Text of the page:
NASA, despite the usual governmental inefficiencies, has always been the great driver of that aerospace industry. And therefore has always been more that worth the tiny amount that we relatively spend on it in the federal budget. So, in its infinite wisdom let the Congress just go ahead and kill off the only goose we still have left that lays those golden eggs! And then, just how is this country going to compete with those countries that are smart enough to nurture their own geese?

As a patriotic American, is that worth thinking about or not? :x :x


A view I agree with.

Burgeoning commercial space industry Posted on Nov 30, 2009 02:48:27 PM |
Wayne Hale

The Human Spaceflight Plans Committee (aka “Augustine Committee”) has finalized its report and it is no surprise that the proposals and alternatives offered there have been the subject of much review and evaluation by NASA leadership and space policy makers.

Re-reading the report last week I was struck by an early sentence in the executive summary which was repeated in the body of the report:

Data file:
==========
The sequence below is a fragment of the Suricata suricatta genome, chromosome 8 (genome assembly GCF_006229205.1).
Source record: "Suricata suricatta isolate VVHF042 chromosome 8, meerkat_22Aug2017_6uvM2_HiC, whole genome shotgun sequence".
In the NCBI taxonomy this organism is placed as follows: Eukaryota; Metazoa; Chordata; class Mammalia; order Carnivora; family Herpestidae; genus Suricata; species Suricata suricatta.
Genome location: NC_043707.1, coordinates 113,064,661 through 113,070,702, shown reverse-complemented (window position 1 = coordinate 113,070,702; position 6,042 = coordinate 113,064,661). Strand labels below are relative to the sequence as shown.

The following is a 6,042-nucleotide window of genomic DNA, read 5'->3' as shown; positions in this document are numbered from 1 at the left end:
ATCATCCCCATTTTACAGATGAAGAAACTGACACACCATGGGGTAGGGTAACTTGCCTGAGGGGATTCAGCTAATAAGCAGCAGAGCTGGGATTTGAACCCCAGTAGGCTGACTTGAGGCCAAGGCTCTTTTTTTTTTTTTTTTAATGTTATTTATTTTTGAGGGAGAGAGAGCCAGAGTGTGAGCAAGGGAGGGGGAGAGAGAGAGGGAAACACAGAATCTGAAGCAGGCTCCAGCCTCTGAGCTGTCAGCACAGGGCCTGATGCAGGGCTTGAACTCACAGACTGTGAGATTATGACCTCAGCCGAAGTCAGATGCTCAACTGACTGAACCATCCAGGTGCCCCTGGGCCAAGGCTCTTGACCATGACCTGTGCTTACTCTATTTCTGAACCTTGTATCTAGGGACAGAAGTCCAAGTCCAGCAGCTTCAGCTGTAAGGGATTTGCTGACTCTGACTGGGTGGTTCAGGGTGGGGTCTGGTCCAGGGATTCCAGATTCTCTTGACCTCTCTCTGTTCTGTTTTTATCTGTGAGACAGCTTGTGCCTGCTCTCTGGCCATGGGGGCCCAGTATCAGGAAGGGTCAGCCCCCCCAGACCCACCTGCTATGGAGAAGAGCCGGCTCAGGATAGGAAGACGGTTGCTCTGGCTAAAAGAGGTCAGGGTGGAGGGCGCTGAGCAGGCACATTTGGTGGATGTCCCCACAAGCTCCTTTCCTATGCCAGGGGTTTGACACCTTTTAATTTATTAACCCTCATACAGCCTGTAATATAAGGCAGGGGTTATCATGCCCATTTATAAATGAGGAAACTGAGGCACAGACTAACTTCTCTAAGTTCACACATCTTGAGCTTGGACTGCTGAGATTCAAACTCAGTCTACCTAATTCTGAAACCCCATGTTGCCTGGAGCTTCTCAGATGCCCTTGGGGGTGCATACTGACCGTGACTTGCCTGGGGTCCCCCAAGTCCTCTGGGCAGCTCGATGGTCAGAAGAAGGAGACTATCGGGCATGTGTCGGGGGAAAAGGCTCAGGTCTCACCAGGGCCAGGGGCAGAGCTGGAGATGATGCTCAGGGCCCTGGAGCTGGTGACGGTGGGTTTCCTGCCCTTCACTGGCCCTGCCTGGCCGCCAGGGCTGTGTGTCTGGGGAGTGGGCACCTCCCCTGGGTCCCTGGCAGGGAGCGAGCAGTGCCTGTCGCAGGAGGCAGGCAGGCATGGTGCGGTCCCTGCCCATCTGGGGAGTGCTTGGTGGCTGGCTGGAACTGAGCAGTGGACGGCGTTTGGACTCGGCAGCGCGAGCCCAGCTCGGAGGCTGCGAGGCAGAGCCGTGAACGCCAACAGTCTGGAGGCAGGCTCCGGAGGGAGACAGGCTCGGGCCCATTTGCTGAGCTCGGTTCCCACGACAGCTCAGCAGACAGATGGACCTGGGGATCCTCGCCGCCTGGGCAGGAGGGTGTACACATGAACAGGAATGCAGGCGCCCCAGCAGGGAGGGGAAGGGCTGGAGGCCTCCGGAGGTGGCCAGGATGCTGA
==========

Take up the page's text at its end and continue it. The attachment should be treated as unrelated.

“. . . there is now a burgeoning commercial space industry.”

OK, I’m an Engineer, not an English major so I had to look it up:

bur⋅geon [bur-juh n]

to grow or develop quickly; flourish

to begin to grow, as a bud; put forth buds, shoots, etc., as a plant (often fol. by out, forth).

ME burjon, burion; shoot, bud, deriv. of LL burra wool, fluff


Let’s see; in the USA we have, what, three or four space launch vehicle manufacturers in active production? Is that "burgeoning?"

Sea Launch, one of the most innovative companies in both their business model and their technical approach is in bankruptcy court. Two of the “old space” major players have formed a joint venture to pool their launch capabilities and fly maybe 5 or 6 times in a good year. The geosynchronous satellite market has largely gone overseas to Ariane or India or China.

As my father, the CPA, taught me: for a business to stay in business, it must make a profit. That is what businesses do. If there is no return on investment, they go out of business. It is not just the technical challenge, nor the production challenge; it is the business challenge and profitability which are inhibiting commercial space flight. If somebody can do the job cheaper than your company, then you are in real trouble business-wise. Ergo, commercial satellites have gone "off shore."

There are a couple of smaller, entrepreneurial, companies which are making good progress toward medium launch vehicle operations. We applaud them and wish them well and have in fact provided some fiscal support.